Employees at the plant, in a region traditionally hostile to
organized labor, on Friday opted to reject representation by the
union, whose membership has plummeted 75 percent since 1979 and now
stands at just under 400,000.
"The outcome of the vote, however, does not change our goal of
setting up a works council in Chattanooga," Gunnar Kilian, secretary
general of VW's works council, said in a statement on Sunday, adding
that workers continued to back the idea of labor representation at
VW's rise to become one of the top three global carmakers is
intertwined with the influence of labor, whose representatives make
up half of the group's 20-member supervisory board.
Under the group's "co-determination" policy, workers have a say over
matters affecting work rules and the workplace environment while the
consensual structure allows management to draw on labor support in
decisions on new products and plants.
Kilian said he would travel to the United States to meet labor law
experts and start consulting with them in the next two weeks to
"define further steps", adding he would be joined by Frank Patta,
secretary general of Volkswagen's global works council.
PARAMOUNT TO UNIONS
Opposition to UAW involvement stemmed from concerns among many
workers that a union would strain cordial relations with the
company, which pays well by local and U.S. auto industry standards.
Some experts contend that VW needs a labor union in the United
States to help set up a works council in Chattanooga, where it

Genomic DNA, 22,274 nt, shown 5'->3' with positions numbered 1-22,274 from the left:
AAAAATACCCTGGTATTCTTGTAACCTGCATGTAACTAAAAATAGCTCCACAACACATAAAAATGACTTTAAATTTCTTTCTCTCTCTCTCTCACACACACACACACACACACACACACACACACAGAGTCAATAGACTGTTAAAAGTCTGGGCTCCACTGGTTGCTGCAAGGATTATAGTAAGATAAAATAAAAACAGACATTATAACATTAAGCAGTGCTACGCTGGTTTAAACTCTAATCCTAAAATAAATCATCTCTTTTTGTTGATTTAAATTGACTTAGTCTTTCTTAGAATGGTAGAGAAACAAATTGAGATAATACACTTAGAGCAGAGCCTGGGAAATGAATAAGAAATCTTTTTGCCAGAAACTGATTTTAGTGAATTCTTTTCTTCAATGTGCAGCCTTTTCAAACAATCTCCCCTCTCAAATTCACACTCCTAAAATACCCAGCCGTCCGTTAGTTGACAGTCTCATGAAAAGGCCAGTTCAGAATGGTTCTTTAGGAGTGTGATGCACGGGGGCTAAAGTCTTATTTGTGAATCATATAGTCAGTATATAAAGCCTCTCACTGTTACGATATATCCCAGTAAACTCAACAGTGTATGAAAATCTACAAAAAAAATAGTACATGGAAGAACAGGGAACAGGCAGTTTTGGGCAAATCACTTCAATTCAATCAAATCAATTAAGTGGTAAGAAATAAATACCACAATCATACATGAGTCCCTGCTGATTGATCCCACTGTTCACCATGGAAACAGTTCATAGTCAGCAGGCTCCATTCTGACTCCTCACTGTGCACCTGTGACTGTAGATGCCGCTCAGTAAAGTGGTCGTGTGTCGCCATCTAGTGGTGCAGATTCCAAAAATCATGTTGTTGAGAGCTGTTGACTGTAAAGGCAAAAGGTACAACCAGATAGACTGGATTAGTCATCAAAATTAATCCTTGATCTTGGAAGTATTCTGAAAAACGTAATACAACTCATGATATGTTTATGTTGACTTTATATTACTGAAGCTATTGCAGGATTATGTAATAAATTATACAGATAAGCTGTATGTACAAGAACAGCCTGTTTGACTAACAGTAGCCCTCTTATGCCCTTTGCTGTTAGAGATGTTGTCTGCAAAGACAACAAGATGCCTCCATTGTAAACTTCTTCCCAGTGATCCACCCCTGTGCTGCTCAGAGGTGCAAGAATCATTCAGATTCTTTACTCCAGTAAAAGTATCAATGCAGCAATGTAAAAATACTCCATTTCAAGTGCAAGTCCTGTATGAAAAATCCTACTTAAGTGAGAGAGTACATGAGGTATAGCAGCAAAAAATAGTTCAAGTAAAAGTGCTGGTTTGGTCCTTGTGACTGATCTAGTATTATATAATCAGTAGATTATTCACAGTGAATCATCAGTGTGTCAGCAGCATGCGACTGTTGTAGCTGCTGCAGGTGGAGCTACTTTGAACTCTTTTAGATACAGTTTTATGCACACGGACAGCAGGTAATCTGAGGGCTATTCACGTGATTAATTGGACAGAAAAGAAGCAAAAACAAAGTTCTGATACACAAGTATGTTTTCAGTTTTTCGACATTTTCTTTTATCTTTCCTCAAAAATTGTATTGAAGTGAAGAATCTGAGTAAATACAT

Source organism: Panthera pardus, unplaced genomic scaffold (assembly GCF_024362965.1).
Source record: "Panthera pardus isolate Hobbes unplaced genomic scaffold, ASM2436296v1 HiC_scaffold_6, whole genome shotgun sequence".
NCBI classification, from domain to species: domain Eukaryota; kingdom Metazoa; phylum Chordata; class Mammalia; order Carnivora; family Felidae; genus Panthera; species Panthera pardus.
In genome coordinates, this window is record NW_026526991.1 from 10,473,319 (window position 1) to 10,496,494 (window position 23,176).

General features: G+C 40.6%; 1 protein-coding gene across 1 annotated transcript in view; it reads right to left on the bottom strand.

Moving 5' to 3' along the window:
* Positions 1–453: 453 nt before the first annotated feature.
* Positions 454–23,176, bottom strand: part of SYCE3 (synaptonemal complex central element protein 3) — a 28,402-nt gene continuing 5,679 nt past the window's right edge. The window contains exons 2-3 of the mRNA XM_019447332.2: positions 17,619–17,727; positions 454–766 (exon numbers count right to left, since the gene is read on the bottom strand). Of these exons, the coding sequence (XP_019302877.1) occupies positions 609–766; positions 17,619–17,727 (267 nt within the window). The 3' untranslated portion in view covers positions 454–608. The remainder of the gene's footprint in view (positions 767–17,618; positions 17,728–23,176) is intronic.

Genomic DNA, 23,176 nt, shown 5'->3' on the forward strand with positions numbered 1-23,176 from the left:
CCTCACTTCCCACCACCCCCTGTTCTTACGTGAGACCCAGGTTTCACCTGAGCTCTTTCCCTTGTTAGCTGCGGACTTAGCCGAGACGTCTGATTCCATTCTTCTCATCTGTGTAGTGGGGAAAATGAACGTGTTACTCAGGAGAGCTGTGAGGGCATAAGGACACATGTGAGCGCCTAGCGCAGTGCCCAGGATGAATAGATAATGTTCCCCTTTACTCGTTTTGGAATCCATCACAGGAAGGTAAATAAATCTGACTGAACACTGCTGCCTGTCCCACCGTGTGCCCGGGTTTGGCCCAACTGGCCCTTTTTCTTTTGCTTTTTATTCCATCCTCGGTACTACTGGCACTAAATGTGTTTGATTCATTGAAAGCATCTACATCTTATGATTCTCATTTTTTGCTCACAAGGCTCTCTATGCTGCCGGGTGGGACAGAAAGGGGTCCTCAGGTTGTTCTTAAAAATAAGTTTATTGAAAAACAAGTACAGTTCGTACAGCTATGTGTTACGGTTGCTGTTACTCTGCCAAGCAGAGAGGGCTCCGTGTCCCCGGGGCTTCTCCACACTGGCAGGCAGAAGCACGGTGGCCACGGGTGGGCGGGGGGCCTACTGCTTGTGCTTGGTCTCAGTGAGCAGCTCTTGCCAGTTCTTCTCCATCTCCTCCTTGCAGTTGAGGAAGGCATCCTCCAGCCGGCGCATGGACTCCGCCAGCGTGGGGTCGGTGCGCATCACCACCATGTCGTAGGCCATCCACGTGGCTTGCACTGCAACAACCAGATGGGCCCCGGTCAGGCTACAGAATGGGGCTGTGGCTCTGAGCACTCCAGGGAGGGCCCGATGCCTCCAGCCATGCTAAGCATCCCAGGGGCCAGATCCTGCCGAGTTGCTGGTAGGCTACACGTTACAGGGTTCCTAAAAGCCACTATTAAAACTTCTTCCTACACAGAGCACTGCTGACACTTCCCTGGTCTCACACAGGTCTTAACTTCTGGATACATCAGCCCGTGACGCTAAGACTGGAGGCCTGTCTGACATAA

builds the mid-sized Passat Sedan.
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"Representation in Chattanooga is paramount to the unions at VW,"
said Ferdinand Dudenhoeffer, head of the Center of Automotive
Research at the University of Duisburg-Essen.
"The U.S. are the last blank spot on VW's global map where labor
does not yet have a voice. The VW group's works council will do what
it can to change that and it's fully backed by management."
Following a 2011-12 sales surge in the United States, VW has hit an
American pothole in the road to global supremacy and needs more
models designed for U.S. consumers and manufactured completely in
the region, analysts say.
The German group, languishing in the bottom third of U.S. quality
rankings, ousted its divisional chief Jonathan Browning in December
after U.S. deliveries fell 7 percent in 2013 as a push into
competitive midsize cars lost traction.
To counter this underperformance, VW is planning to spend $7 billion
in the region and build a sport-utility vehicle tailored for the
North American market.
(Additional reporting by Christoph Steitz in Frankfurt;
Janet Lawrence and Anthony Barker)
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